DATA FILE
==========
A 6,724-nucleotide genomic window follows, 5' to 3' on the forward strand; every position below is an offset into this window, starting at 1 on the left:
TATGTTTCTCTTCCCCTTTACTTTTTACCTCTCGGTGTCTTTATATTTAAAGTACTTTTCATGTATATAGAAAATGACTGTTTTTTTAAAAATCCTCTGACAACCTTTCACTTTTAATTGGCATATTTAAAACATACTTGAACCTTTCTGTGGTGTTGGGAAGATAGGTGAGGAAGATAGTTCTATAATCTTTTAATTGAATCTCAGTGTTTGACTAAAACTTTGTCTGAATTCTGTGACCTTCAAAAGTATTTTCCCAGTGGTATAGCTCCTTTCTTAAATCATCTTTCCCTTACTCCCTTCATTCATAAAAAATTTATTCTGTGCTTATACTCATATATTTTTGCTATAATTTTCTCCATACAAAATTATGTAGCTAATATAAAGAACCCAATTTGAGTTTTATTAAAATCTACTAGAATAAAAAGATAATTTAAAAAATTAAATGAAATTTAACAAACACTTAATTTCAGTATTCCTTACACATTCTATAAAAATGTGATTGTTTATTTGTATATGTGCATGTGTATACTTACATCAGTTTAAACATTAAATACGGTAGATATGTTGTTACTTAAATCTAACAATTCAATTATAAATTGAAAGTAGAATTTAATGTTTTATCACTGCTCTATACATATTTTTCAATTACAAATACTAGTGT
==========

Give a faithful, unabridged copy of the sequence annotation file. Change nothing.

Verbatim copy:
A 6,724-nucleotide genomic window follows, 5' to 3' on the forward strand; every position below is an offset into this window, starting at 1 on the left:
TATGTTTCTCTTCCCCTTTACTTTTTACCTCTCGGTGTCTTTATATTTAAAGTACTTTTCATGTATATAGAAAATGACTGTTTTTTTAAAAATCCTCTGACAACCTTTCACTTTTAATTGGCATATTTAAAACATACTTGAACCTTTCTGTGGTGTTGGGAAGATAGGTGAGGAAGATAGTTCTATAATCTTTTAATTGAATCTCAGTGTTTGACTAAAACTTTGTCTGAATTCTGTGACCTTCAAAAGTATTTTCCCAGTGGTATAGCTCCTTTCTTAAATCATCTTTCCCTTACTCCCTTCATTCATAAAAAATTTATTCTGTGCTTATACTCATATATTTTTGCTATAATTTTCTCCATACAAAATTATGTAGCTAATATAAAGAACCCAATTTGAGTTTTATTAAAATCTACTAGAATAAAAAGATAATTTAAAAAATTAAATGAAATTTAACAAACACTTAATTTCAGTATTCCTTACACATTCTATAAAAATGTGATTGTTTATTTGTATATGTGCATGTGTATACTTACATCAGTTTAAACATTAAATACGGTAGATATGTTGTTACTTAAATCTAACAATTCAATTATAAATTGAAAGTAGAATTTAATGTTTTATCACTGCTCTATACATATTTTTCAATTACAAATACTAGTGT